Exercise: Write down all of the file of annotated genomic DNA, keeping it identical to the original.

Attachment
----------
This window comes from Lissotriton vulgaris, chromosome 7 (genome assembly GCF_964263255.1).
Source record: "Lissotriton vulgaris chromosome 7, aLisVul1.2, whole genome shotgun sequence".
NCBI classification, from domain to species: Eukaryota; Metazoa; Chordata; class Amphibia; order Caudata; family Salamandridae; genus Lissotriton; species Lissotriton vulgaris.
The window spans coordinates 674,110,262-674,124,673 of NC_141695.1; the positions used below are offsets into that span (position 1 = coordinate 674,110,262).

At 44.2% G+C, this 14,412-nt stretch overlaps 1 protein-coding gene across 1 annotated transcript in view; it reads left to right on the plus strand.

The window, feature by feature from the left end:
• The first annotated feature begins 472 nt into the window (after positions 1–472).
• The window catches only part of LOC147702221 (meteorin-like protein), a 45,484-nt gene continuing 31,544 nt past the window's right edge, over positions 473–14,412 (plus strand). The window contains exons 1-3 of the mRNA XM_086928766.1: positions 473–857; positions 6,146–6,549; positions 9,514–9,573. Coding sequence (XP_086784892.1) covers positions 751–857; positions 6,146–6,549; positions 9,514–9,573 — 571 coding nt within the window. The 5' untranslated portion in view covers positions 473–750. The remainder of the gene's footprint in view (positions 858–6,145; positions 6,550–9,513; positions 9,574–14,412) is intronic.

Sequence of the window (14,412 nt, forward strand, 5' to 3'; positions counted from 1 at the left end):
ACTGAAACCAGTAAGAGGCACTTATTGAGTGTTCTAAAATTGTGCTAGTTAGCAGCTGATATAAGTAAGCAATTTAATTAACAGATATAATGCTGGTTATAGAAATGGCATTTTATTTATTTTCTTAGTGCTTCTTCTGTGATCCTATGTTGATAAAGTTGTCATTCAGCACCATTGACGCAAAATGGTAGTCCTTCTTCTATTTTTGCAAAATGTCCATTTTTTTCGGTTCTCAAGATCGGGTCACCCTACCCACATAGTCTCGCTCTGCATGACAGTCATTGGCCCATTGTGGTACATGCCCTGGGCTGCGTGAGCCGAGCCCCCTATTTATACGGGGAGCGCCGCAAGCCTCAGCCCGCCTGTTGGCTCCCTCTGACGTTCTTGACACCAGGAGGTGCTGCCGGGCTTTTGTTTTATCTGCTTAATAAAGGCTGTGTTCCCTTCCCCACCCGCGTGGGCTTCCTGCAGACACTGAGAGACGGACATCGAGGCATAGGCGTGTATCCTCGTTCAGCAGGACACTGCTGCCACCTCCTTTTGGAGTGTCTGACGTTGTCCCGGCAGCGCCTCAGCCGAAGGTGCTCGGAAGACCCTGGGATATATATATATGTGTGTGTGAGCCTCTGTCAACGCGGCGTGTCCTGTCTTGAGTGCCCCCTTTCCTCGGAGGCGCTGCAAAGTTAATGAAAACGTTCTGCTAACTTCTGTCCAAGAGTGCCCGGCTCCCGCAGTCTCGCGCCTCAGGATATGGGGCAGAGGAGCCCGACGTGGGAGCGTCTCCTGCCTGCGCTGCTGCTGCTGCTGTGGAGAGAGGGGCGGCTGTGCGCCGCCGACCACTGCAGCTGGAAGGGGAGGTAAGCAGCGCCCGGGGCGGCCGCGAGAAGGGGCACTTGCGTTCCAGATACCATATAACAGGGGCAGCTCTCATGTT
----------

This window comes from Lissotriton vulgaris, chromosome 7 (genome assembly GCF_964263255.1).
Source record: "Lissotriton vulgaris chromosome 7, aLisVul1.2, whole genome shotgun sequence".
NCBI classification, from domain to species: Eukaryota; Metazoa; Chordata; class Amphibia; order Caudata; family Salamandridae; genus Lissotriton; species Lissotriton vulgaris.
The window spans coordinates 674,110,262-674,124,673 of NC_141695.1; the positions used below are offsets into that span (position 1 = coordinate 674,110,262).

At 44.2% G+C, this 14,412-nt stretch overlaps 1 protein-coding gene across 1 annotated transcript in view; it reads left to right on the plus strand.

The window, feature by feature from the left end:
• The first annotated feature begins 472 nt into the window (after positions 1–472).
• The window catches only part of LOC147702221 (meteorin-like protein), a 45,484-nt gene continuing 31,544 nt past the window's right edge, over positions 473–14,412 (plus strand). The window contains exons 1-3 of the mRNA XM_086928766.1: positions 473–857; positions 6,146–6,549; positions 9,514–9,573. Coding sequence (XP_086784892.1) covers positions 751–857; positions 6,146–6,549; positions 9,514–9,573 — 571 coding nt within the window. The 5' untranslated portion in view covers positions 473–750. The remainder of the gene's footprint in view (positions 858–6,145; positions 6,550–9,513; positions 9,574–14,412) is intronic.

Sequence of the window (14,412 nt, forward strand, 5' to 3'; positions counted from 1 at the left end):
ACTGAAACCAGTAAGAGGCACTTATTGAGTGTTCTAAAATTGTGCTAGTTAGCAGCTGATATAAGTAAGCAATTTAATTAACAGATATAATGCTGGTTATAGAAATGGCATTTTATTTATTTTCTTAGTGCTTCTTCTGTGATCCTATGTTGATAAAGTTGTCATTCAGCACCATTGACGCAAAATGGTAGTCCTTCTTCTATTTTTGCAAAATGTCCATTTTTTTCGGTTCTCAAGATCGGGTCACCCTACCCACATAGTCTCGCTCTGCATGACAGTCATTGGCCCATTGTGGTACATGCCCTGGGCTGCGTGAGCCGAGCCCCCTATTTATACGGGGAGCGCCGCAAGCCTCAGCCCGCCTGTTGGCTCCCTCTGACGTTCTTGACACCAGGAGGTGCTGCCGGGCTTTTGTTTTATCTGCTTAATAAAGGCTGTGTTCCCTTCCCCACCCGCGTGGGCTTCCTGCAGACACTGAGAGACGGACATCGAGGCATAGGCGTGTATCCTCGTTCAGCAGGACACTGCTGCCACCTCCTTTTGGAGTGTCTGACGTTGTCCCGGCAGCGCCTCAGCCGAAGGTGCTCGGAAGACCCTGGGATATATATATATGTGTGTGTGAGCCTCTGTCAACGCGGCGTGTCCTGTCTTGAGTGCCCCCTTTCCTCGGAGGCGCTGCAAAGTTAATGAAAACGTTCTGCTAACTTCTGTCCAAGAGTGCCCGGCTCCCGCAGTCTCGCGCCTCAGGATATGGGGCAGAGGAGCCCGACGTGGGAGCGTCTCCTGCCTGCGCTGCTGCTGCTGCTGTGGAGAGAGGGGCGGCTGTGCGCCGCCGACCACTGCAGCTGGAAGGGGAGGTAAGCAGCGCCCGGGGCGGCCGCGAGAAGGGGCACTTGCGTTCCAGATACCATATAACAGGGGCAGCTCTCATGTT